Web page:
I used sex and porn as emotional dampeners, but those were only a toxic façade used to numb myself from the continued effects my increasingly pent up emotions were having on me and others.

I’ve used food, music, video games, and other numbing agents to distract me from my feelings, all to varying degrees of harmfulness.

So, if we are indeed emotional superchargers, how are we supposed to regulate the awesome and often overwhelming power of our emotions?

What, if not the numbing agents, is there for us to use to not freak out on everything and everyone we encounter?

It’s surrender.

It’s sitting with the emotions as they surface, holding space for them without judgment, and then sharing them with those trusted and safe people in our lives that have earned the right to hear our stories.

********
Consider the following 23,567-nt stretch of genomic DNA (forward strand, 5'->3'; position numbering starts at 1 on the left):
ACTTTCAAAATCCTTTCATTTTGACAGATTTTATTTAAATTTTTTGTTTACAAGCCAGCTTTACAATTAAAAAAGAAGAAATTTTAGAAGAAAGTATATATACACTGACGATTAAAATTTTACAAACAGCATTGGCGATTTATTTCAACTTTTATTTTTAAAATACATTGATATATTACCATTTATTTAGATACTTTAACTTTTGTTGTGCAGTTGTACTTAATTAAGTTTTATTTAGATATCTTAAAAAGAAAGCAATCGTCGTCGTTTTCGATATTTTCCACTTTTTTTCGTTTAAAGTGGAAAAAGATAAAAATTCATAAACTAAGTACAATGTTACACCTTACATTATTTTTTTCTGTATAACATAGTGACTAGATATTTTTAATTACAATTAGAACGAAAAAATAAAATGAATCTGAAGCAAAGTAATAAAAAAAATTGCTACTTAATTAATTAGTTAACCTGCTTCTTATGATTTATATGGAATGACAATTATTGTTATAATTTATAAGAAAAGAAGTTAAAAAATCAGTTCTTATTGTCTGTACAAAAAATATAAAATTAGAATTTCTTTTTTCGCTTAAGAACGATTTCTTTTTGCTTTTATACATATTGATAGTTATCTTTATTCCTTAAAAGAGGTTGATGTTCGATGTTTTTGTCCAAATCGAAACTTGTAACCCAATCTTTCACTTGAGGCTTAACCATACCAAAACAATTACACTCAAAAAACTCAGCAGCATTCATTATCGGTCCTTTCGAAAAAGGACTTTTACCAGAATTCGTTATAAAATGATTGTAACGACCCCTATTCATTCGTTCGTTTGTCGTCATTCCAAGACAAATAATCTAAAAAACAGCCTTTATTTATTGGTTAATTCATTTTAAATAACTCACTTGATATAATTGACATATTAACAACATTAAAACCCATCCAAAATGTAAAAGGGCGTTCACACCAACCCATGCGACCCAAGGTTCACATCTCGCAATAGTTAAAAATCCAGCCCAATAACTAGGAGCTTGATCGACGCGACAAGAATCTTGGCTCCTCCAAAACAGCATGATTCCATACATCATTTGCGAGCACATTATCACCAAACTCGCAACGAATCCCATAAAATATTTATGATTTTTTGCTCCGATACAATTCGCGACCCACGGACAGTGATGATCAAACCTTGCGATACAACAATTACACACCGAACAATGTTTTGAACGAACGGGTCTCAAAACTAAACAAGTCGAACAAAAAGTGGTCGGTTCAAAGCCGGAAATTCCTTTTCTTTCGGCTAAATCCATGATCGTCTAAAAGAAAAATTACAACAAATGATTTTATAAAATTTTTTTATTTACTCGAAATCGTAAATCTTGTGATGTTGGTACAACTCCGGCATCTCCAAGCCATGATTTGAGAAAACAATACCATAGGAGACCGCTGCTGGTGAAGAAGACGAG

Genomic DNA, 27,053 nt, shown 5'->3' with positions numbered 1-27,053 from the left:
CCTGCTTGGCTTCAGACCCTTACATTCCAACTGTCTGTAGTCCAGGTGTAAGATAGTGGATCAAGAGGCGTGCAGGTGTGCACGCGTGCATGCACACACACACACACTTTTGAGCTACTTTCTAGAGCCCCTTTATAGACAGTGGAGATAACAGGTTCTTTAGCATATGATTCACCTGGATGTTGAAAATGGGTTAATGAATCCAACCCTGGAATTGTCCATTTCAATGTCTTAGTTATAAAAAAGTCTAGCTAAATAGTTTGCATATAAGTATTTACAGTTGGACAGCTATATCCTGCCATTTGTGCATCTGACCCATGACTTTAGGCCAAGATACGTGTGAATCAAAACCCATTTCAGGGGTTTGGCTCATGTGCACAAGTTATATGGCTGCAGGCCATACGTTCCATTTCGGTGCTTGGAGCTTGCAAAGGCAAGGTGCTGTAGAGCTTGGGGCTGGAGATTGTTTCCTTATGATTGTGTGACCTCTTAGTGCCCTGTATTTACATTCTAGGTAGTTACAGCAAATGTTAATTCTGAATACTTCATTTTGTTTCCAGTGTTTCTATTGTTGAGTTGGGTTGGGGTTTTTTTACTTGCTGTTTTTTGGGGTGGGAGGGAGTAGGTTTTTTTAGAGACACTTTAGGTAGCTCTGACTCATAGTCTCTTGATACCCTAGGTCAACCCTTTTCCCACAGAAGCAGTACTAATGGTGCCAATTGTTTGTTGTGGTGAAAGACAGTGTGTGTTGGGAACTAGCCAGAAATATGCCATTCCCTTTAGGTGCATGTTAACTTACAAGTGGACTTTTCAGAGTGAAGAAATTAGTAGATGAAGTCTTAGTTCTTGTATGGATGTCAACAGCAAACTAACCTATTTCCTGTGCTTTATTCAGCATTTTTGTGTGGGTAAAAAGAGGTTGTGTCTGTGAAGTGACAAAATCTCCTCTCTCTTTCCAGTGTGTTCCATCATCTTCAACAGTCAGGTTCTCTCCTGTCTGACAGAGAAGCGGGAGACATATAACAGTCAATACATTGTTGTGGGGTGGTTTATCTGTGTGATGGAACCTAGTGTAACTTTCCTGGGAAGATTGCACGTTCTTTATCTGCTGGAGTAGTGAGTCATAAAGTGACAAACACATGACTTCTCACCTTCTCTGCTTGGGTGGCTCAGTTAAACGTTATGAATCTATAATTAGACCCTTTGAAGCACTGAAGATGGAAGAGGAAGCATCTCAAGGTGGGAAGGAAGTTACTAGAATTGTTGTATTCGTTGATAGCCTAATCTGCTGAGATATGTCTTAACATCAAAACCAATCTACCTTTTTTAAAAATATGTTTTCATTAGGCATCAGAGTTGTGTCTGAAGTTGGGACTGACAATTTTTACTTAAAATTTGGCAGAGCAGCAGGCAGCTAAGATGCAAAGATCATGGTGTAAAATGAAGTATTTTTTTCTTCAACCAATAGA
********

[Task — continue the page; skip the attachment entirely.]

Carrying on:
Emotions and our existence as emotional batteries have taught me that it’s all about forging connections.

When we allow emotion to flow through us to others in healthy ways, we invite connection.

When we hold onto it, stuff it, or otherwise attempt to diffuse it with any number of numbing agents, we simply become overcharged and prone to dangerous explosions.

I choose surrender.

I choose connection.

7 thoughts on “Your Recovery on Un-surrendered Emotions”

  1. Apologies to those who can’t quite tell what the image is behind the meme. I probably should have just picked one of those pics instead of combining the two. 🙂 I look forward to your comments!

  2. This is an awesome analogy! Thanks.

    I’ve been reading about Step 6 and trying to work on it, and your words remind me of this in the “Twelve and Twelve,”